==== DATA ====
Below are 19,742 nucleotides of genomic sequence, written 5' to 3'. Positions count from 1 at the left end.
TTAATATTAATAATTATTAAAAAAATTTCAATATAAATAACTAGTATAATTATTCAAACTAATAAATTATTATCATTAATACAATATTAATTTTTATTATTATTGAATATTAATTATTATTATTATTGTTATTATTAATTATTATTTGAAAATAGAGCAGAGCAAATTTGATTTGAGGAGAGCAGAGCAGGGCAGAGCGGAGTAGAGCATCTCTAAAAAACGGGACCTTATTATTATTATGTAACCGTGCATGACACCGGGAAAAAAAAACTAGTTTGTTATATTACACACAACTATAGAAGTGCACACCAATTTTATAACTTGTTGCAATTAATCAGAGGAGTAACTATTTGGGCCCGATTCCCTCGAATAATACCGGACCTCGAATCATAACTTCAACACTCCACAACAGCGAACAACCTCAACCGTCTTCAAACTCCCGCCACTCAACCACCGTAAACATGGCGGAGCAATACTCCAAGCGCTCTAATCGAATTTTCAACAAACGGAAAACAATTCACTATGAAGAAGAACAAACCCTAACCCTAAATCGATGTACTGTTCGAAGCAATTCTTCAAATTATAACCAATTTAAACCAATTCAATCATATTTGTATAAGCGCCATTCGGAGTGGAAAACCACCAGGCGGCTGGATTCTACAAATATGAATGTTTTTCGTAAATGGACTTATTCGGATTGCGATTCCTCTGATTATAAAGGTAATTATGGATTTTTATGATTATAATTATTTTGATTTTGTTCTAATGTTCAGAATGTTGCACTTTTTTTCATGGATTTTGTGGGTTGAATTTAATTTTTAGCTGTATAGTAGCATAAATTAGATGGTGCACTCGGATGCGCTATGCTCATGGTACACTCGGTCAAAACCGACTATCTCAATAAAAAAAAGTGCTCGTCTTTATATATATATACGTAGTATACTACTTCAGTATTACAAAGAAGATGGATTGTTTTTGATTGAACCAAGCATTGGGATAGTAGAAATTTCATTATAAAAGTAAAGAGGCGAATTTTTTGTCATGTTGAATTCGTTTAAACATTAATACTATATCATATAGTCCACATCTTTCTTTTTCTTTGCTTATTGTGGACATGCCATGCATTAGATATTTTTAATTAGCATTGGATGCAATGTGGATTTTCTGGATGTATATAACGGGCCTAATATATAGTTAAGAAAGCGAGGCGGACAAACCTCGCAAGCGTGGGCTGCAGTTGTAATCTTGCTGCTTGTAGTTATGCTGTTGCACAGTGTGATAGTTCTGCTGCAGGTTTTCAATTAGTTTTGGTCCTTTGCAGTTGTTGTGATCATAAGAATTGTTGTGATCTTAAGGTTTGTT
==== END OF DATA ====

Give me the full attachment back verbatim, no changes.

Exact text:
Below are 19,742 nucleotides of genomic sequence, written 5' to 3'. Positions count from 1 at the left end.
TTAATATTAATAATTATTAAAAAAATTTCAATATAAATAACTAGTATAATTATTCAAACTAATAAATTATTATCATTAATACAATATTAATTTTTATTATTATTGAATATTAATTATTATTATTATTGTTATTATTAATTATTATTTGAAAATAGAGCAGAGCAAATTTGATTTGAGGAGAGCAGAGCAGGGCAGAGCGGAGTAGAGCATCTCTAAAAAACGGGACCTTATTATTATTATGTAACCGTGCATGACACCGGGAAAAAAAAACTAGTTTGTTATATTACACACAACTATAGAAGTGCACACCAATTTTATAACTTGTTGCAATTAATCAGAGGAGTAACTATTTGGGCCCGATTCCCTCGAATAATACCGGACCTCGAATCATAACTTCAACACTCCACAACAGCGAACAACCTCAACCGTCTTCAAACTCCCGCCACTCAACCACCGTAAACATGGCGGAGCAATACTCCAAGCGCTCTAATCGAATTTTCAACAAACGGAAAACAATTCACTATGAAGAAGAACAAACCCTAACCCTAAATCGATGTACTGTTCGAAGCAATTCTTCAAATTATAACCAATTTAAACCAATTCAATCATATTTGTATAAGCGCCATTCGGAGTGGAAAACCACCAGGCGGCTGGATTCTACAAATATGAATGTTTTTCGTAAATGGACTTATTCGGATTGCGATTCCTCTGATTATAAAGGTAATTATGGATTTTTATGATTATAATTATTTTGATTTTGTTCTAATGTTCAGAATGTTGCACTTTTTTTCATGGATTTTGTGGGTTGAATTTAATTTTTAGCTGTATAGTAGCATAAATTAGATGGTGCACTCGGATGCGCTATGCTCATGGTACACTCGGTCAAAACCGACTATCTCAATAAAAAAAAGTGCTCGTCTTTATATATATATACGTAGTATACTACTTCAGTATTACAAAGAAGATGGATTGTTTTTGATTGAACCAAGCATTGGGATAGTAGAAATTTCATTATAAAAGTAAAGAGGCGAATTTTTTGTCATGTTGAATTCGTTTAAACATTAATACTATATCATATAGTCCACATCTTTCTTTTTCTTTGCTTATTGTGGACATGCCATGCATTAGATATTTTTAATTAGCATTGGATGCAATGTGGATTTTCTGGATGTATATAACGGGCCTAATATATAGTTAAGAAAGCGAGGCGGACAAACCTCGCAAGCGTGGGCTGCAGTTGTAATCTTGCTGCTTGTAGTTATGCTGTTGCACAGTGTGATAGTTCTGCTGCAGGTTTTCAATTAGTTTTGGTCCTTTGCAGTTGTTGTGATCATAAGAATTGTTGTGATCTTAAGGTTTGTT